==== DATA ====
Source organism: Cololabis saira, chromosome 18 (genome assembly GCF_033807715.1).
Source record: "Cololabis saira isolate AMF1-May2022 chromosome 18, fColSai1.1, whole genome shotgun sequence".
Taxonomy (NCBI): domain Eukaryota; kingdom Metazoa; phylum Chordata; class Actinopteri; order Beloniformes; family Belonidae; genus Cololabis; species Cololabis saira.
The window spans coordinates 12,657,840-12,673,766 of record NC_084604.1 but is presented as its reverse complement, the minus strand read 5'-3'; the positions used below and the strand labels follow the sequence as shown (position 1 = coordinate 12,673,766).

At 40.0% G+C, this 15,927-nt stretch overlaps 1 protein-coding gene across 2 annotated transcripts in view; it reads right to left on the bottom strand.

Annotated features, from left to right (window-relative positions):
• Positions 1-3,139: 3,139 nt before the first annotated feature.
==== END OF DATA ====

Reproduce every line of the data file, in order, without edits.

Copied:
Source organism: Cololabis saira, chromosome 18 (genome assembly GCF_033807715.1).
Source record: "Cololabis saira isolate AMF1-May2022 chromosome 18, fColSai1.1, whole genome shotgun sequence".
Taxonomy (NCBI): domain Eukaryota; kingdom Metazoa; phylum Chordata; class Actinopteri; order Beloniformes; family Belonidae; genus Cololabis; species Cololabis saira.
The window spans coordinates 12,657,840-12,673,766 of record NC_084604.1 but is presented as its reverse complement, the minus strand read 5'-3'; the positions used below and the strand labels follow the sequence as shown (position 1 = coordinate 12,673,766).

At 40.0% G+C, this 15,927-nt stretch overlaps 1 protein-coding gene across 2 annotated transcripts in view; it reads right to left on the bottom strand.

Annotated features, from left to right (window-relative positions):
• Positions 1-3,139: 3,139 nt before the first annotated feature.